When you’re in the suspension company, you have to know that the product you’re offering can live up to expectations. Shocks, manage arms, leaf springs, and more need to deliver on off-road performance. Within what’s known as “test and tune” sessions, companies like ICON Vehicle Dynamics take a day out to go party on their prototype products and see if they could pass muster.
All of us recently got invited to come out and find out what one of these days is like. The business was holding a “Durability Day” to put two new products through the wringer, going high-speed through washboards plus whoops, and through water plus mud as well. It’s a tough time for the parts getting tested, yet it’s a blast for the guys that will get to do it.
We made our own way to Riverside to check out the SYMBOL headquarters. It was there that we fulfilled Dylan Evans, the founder associated with ICON and an accomplished engineer in the own right. We took a quick visit of the facility, checking out machining, set up, packaging, and other facets of ICON’s daily operations.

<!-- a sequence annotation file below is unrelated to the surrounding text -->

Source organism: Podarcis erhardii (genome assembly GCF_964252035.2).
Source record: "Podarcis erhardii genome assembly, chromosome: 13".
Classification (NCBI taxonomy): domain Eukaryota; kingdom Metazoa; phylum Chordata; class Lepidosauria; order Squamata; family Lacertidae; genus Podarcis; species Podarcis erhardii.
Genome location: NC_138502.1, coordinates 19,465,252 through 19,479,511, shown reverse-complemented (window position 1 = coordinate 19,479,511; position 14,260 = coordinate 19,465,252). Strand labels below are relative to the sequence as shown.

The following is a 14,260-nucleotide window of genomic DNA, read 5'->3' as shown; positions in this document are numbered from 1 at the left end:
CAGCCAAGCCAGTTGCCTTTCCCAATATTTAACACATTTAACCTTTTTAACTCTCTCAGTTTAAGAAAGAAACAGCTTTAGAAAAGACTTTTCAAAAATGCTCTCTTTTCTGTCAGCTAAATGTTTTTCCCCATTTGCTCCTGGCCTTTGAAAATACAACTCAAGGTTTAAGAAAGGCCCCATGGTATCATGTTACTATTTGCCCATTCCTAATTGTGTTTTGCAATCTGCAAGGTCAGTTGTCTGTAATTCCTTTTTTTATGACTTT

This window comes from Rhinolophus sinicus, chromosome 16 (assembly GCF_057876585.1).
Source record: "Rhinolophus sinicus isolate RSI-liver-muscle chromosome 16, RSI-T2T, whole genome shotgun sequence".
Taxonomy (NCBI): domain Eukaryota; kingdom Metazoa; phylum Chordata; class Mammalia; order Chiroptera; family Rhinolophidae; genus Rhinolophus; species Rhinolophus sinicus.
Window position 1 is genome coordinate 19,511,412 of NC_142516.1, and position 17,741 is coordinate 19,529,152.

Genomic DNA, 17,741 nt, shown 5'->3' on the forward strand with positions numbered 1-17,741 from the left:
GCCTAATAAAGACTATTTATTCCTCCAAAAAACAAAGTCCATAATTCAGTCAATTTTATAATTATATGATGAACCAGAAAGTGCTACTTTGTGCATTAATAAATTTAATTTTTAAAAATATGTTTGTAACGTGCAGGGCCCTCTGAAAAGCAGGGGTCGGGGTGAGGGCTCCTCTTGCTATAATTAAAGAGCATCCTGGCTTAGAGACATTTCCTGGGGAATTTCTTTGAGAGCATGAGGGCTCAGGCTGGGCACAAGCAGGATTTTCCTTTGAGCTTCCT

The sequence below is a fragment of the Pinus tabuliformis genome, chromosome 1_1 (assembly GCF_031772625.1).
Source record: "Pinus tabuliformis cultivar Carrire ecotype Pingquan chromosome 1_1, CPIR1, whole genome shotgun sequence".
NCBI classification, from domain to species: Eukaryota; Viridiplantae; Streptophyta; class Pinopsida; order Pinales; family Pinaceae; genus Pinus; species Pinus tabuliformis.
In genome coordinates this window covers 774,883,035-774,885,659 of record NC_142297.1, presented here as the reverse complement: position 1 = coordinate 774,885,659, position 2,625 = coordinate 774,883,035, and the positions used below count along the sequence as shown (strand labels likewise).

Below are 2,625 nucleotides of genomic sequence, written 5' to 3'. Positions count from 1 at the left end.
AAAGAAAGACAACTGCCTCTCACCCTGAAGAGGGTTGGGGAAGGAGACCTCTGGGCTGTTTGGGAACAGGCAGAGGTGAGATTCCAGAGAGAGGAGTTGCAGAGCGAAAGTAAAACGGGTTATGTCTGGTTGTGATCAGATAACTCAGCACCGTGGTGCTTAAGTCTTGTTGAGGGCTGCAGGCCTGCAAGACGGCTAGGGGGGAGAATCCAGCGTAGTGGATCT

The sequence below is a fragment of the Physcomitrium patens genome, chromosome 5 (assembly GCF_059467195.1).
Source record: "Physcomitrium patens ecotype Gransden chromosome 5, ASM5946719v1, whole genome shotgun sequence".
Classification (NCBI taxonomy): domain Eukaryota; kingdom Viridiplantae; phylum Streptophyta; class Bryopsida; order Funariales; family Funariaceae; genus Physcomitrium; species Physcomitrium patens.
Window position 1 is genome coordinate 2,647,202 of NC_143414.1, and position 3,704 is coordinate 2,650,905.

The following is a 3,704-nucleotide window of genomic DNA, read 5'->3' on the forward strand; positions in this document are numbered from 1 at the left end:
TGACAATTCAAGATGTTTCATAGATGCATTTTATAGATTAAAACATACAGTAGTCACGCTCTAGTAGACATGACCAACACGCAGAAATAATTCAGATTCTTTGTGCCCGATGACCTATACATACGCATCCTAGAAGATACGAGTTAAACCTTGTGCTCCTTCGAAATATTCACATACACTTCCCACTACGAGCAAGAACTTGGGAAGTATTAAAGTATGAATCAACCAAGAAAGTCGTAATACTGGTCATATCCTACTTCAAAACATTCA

Before long, all of us headed outside to hop within our vehicle – a black 2019 Ranger FX4, already rocking brand new ICON shocks absorbers and top control arms, as well as prototype leaf springs out back. We would encounter another ICON driver, Caleb Kerkvliet, as the other half of the test automobile group of that day. Caleb had been driving a 2018 Jeep Superdry JL, outfitted with a prototype abdominal tires carrier, in addition to the ICON shocks.
Pulling off of the road northern of Phelan, we got prepared to test out the vehicles. Dylan plus Caleb set about deflating the auto tires a good amount, dropping the psi to the low to mid-20s on both the particular Jeep and the Ranger. Having much less tire pressure would let the auto tires deform a bit better against influences. “Airing down for this kind of generating is more about ride comfort compared to gaining traction” explained Dylan.
I hopped in the Ranger with Dylan and he let the vehicle have it, taking off at high speed plus going straight into rocky flat surfaces, spotted every now and then with sizable whoops. “We’re trying to get a sense of what the come back rate is, ” said Dylan. “In off-road drop-offs, on the considerably side of the drop-off, the suspension system compresses, and how quickly it profits to ride height is largely managed by the valving of the shock, and also the spring rate. ”